Gave you a thumbs up for your comment "I wouldn't stay in a job or role where it compromised my integrity.....well, except for that one time, but I needed the money!!" Made me chuckle.
No, you have to order it. Here's the instructions from the SA article, I just got the excerpts for my post from the article.
"My report is based on the transcript of the meeting, which you can order by calling 302-255-0523, asking for the June 26, 2013 transcript for Civil Action No. 2627-VCP, and paying $4/page during the first week, and $2.50/page thereafter. The meeting provided food for thought with respect to the five issues described below."
I slogged through the new SA article today written by the Pip pumper. Parsons is supposed to go by contract law, yet look at what he says in the transcript:
"I'll look at all the damages information again and decide whether I think that there's enough there that I should award money damages. Just a set number, money damages. If I conclude that I . . . (can't) because it's too speculative, then I'll have to decide whether I'm going to award some equitable relief similar to what I already did, or give nothing, which is . . . you know, what SIGA wants" (p. 5)."
"As far as I'm concerned, I am completely unconstrained, and I could award money damages of whatever number I set. What did . . . (PharmAthene) ask for? Between $400 million and a billion dollars. . . . Maybe it could be nothing, because you say it's too speculative. . . . (That's) a serious issue, the speculative nature of it, and I've made comments before relating to it. . . . So, number one, I think I have to look at what the Supreme Court said, and go back and address in the context solely of a breach of contract. . . . I'm taking a fresh look at expectation damages. And if I conclude that I can't do expectation damages, I'll take a fresh look at what equitable relief, if any, I can grant in the circumstances. (pp. 12-13)"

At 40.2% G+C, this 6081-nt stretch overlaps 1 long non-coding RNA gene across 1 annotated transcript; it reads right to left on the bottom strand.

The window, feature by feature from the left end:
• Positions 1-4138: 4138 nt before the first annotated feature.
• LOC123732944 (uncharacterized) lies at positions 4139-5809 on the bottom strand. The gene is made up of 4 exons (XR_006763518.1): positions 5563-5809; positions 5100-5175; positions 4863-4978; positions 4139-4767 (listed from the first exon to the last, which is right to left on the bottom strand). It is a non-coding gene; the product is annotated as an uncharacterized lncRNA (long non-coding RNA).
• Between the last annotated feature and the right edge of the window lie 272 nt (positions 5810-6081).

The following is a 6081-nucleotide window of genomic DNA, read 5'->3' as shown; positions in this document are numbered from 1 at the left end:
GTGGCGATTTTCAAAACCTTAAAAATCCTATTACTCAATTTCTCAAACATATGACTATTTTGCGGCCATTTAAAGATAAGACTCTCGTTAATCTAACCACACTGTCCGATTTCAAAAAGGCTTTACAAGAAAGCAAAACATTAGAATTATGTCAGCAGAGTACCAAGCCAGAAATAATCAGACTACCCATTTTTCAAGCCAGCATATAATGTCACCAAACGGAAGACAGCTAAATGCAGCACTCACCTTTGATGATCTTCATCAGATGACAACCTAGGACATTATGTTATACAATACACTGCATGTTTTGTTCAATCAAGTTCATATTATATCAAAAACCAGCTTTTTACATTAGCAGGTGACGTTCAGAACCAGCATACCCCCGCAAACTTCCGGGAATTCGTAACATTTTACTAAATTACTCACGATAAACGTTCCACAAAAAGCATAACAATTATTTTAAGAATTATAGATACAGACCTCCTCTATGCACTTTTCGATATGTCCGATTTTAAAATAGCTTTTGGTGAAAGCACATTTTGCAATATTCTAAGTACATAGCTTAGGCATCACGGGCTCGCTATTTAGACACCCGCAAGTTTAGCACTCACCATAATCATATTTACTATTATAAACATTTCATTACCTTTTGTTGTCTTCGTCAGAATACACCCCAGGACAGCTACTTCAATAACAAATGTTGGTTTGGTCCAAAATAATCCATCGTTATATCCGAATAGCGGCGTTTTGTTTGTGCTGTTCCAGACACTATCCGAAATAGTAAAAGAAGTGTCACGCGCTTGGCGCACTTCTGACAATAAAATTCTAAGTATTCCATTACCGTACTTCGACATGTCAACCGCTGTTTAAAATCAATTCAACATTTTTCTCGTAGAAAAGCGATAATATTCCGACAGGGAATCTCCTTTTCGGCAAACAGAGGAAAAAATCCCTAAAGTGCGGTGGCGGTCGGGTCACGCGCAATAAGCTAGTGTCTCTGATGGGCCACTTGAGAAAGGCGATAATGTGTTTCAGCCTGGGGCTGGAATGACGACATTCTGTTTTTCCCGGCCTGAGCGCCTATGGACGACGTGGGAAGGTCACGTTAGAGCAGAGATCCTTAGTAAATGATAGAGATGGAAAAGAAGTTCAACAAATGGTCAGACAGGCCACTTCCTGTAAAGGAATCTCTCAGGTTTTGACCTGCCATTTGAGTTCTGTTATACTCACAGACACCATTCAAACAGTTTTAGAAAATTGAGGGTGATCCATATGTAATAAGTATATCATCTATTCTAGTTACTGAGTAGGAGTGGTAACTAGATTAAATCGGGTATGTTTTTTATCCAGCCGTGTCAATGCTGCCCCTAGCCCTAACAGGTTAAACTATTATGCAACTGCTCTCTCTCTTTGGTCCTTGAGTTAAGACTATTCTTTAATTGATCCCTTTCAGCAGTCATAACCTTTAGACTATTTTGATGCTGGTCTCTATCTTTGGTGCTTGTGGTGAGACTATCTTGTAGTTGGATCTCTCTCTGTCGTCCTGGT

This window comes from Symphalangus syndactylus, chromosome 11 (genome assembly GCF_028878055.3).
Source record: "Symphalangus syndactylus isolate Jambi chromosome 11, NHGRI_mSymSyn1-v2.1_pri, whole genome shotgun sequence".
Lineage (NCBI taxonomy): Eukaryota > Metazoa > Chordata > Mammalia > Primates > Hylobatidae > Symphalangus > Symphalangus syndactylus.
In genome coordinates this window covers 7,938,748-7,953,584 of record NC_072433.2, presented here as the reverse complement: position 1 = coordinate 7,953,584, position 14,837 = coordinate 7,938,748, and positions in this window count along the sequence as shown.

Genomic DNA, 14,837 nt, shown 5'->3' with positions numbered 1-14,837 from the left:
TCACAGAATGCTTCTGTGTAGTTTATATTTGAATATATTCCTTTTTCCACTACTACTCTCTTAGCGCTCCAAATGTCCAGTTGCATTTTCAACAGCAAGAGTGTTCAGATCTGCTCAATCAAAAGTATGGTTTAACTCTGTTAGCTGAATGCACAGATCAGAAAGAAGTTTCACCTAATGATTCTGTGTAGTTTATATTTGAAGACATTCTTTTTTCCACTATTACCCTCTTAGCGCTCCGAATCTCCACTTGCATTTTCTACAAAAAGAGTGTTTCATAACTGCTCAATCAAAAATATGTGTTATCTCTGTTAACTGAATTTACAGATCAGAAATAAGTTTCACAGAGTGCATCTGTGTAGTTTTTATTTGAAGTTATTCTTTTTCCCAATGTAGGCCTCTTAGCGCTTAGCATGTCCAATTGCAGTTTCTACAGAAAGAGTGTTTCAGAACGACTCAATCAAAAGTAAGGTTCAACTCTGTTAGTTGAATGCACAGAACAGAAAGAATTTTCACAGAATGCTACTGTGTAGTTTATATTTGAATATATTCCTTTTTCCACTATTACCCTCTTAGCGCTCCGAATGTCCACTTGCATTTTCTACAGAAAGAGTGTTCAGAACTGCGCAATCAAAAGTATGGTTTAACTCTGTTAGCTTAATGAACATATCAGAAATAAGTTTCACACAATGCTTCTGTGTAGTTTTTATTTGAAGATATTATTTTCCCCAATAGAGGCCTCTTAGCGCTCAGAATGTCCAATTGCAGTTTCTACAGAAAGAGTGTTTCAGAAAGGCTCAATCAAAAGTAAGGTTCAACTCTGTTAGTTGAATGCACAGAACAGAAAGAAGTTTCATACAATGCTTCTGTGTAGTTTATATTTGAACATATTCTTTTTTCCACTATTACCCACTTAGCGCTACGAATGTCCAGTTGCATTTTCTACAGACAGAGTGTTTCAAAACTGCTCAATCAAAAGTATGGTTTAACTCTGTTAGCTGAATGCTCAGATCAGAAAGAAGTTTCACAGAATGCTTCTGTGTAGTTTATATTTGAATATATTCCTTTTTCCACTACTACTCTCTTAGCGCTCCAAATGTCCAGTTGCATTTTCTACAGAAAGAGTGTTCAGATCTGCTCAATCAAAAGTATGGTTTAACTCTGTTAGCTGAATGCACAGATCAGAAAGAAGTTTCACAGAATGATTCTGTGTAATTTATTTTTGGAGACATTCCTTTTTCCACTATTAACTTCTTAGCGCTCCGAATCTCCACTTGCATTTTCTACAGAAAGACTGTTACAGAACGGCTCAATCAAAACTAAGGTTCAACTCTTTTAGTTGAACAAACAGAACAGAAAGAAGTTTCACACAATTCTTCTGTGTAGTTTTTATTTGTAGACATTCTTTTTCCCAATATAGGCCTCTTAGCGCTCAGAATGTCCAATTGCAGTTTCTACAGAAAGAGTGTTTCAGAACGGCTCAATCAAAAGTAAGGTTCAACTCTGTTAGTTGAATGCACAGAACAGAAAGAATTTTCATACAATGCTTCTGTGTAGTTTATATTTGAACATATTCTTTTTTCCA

Yes, he did use the words "or give nothing" and "what equitable relief, IF ANY [my emphasis] I can grant." But if he can't award expectation damages then it seems that rather than just award reliance damages, he will do what he did before (despite getting reversed on it once already) and rely on equity law to give Pip what they want (although he will come up with some justification other than promissory estoppel). Pip wants to submit new evidence of what is now known regarding the BARDA contract. Siga will be allowed to respond, but given Parsons' obvious anti-Siga bias, he will probably allow it and that's how he will get around the "speculative" issue. My q is, can he do this?
I like that Golong, "if any at all." :) I do have a question for you about contract law. So is Parsons supposed to restore the parties to how they were before the contract was breached, or to put the parties in a position that they would have been in had Siga negotiated in good faith and they came to an agreement "in accordance with the terms of the LATS"? If the former, then I think that points to reliance damages; and if the latter, then a reduction of the 50% profit split to the 8-12% that is in the LATS. Thanks!
I am just hoping that it means Parsons will have to change the damages to just reliance damages only since his "the parties would have come to an agreement" method for determining an award doesn't meet the "can't be speculative" requirement. I also think Golong's guess that Parsons could reduce the award to something like 7% instead of 50% to be more in line with the LATS is a possibility too, since the SC said to "look to the contract."
I also noticed another important (I think) subtlety in wording. Whenever the SC is saying “yes, you can award expectation damages,” they were always careful to phrase it such that it would be applicable to cases in general for purposes of establishing precedent, not only this Siga case. From page 37: “Because we had not previously addressed whether Delaware recognizes Type II preliminary agreements and permits A PLAINTIFF to recover expectation damages…” and from page 2: “"Where A TRIAL JUDGE makes a factual finding, supported by the record, that THE PARTIES would have reached an agreement but for THE DEFENDANT’s bad faith negotiation, we hold that A TRIAL JUDGE may award expectation damages.” (caps are my emphasis) They were very careful not to explicitly direct or allow “the Vice Chancellor” to award expectation damages.